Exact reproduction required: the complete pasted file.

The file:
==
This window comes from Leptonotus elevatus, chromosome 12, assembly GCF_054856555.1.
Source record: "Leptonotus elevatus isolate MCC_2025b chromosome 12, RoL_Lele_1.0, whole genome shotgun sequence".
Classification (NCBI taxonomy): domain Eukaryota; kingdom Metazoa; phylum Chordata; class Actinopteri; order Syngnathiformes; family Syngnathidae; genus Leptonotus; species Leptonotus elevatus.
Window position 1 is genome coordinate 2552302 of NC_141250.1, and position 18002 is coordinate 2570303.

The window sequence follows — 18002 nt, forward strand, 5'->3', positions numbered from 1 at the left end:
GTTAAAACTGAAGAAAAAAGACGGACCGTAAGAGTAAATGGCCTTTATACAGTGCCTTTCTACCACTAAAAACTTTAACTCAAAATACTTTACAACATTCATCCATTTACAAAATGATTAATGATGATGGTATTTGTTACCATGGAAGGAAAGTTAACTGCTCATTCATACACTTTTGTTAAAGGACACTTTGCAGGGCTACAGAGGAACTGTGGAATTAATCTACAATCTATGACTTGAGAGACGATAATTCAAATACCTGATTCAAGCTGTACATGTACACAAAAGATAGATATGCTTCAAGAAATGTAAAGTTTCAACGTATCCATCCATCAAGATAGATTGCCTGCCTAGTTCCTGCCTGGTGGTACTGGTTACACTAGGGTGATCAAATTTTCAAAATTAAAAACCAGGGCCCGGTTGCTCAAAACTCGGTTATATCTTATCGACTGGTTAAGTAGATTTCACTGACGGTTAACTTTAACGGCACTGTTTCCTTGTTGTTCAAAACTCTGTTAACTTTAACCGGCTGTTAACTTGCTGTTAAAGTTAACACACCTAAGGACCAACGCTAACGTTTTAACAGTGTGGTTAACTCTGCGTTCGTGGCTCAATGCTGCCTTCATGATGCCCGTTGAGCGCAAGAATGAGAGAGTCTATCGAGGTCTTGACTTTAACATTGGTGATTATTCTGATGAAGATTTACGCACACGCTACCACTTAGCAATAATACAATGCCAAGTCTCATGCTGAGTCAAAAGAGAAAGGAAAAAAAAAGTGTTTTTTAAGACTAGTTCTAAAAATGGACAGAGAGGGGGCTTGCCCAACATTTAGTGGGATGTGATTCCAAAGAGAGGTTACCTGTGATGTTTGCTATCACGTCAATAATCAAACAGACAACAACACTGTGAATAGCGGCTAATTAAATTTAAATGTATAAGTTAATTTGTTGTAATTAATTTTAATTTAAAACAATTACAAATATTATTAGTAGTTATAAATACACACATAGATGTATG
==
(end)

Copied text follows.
This window comes from Leptonotus elevatus, chromosome 12, assembly GCF_054856555.1.
Source record: "Leptonotus elevatus isolate MCC_2025b chromosome 12, RoL_Lele_1.0, whole genome shotgun sequence".
Classification (NCBI taxonomy): domain Eukaryota; kingdom Metazoa; phylum Chordata; class Actinopteri; order Syngnathiformes; family Syngnathidae; genus Leptonotus; species Leptonotus elevatus.
Window position 1 is genome coordinate 2552302 of NC_141250.1, and position 18002 is coordinate 2570303.

The window sequence follows — 18002 nt, forward strand, 5'->3', positions numbered from 1 at the left end:
GTTAAAACTGAAGAAAAAAGACGGACCGTAAGAGTAAATGGCCTTTATACAGTGCCTTTCTACCACTAAAAACTTTAACTCAAAATACTTTACAACATTCATCCATTTACAAAATGATTAATGATGATGGTATTTGTTACCATGGAAGGAAAGTTAACTGCTCATTCATACACTTTTGTTAAAGGACACTTTGCAGGGCTACAGAGGAACTGTGGAATTAATCTACAATCTATGACTTGAGAGACGATAATTCAAATACCTGATTCAAGCTGTACATGTACACAAAAGATAGATATGCTTCAAGAAATGTAAAGTTTCAACGTATCCATCCATCAAGATAGATTGCCTGCCTAGTTCCTGCCTGGTGGTACTGGTTACACTAGGGTGATCAAATTTTCAAAATTAAAAACCAGGGCCCGGTTGCTCAAAACTCGGTTATATCTTATCGACTGGTTAAGTAGATTTCACTGACGGTTAACTTTAACGGCACTGTTTCCTTGTTGTTCAAAACTCTGTTAACTTTAACCGGCTGTTAACTTGCTGTTAAAGTTAACACACCTAAGGACCAACGCTAACGTTTTAACAGTGTGGTTAACTCTGCGTTCGTGGCTCAATGCTGCCTTCATGATGCCCGTTGAGCGCAAGAATGAGAGAGTCTATCGAGGTCTTGACTTTAACATTGGTGATTATTCTGATGAAGATTTACGCACACGCTACCACTTAGCAATAATACAATGCCAAGTCTCATGCTGAGTCAAAAGAGAAAGGAAAAAAAAAGTGTTTTTTAAGACTAGTTCTAAAAATGGACAGAGAGGGGGCTTGCCCAACATTTAGTGGGATGTGATTCCAAAGAGAGGTTACCTGTGATGTTTGCTATCACGTCAATAATCAAACAGACAACAACACTGTGAATAGCGGCTAATTAAATTTAAATGTATAAGTTAATTTGTTGTAATTAATTTTAATTTAAAACAATTACAAATATTATTAGTAGTTATAAATACACACATAGATGTATG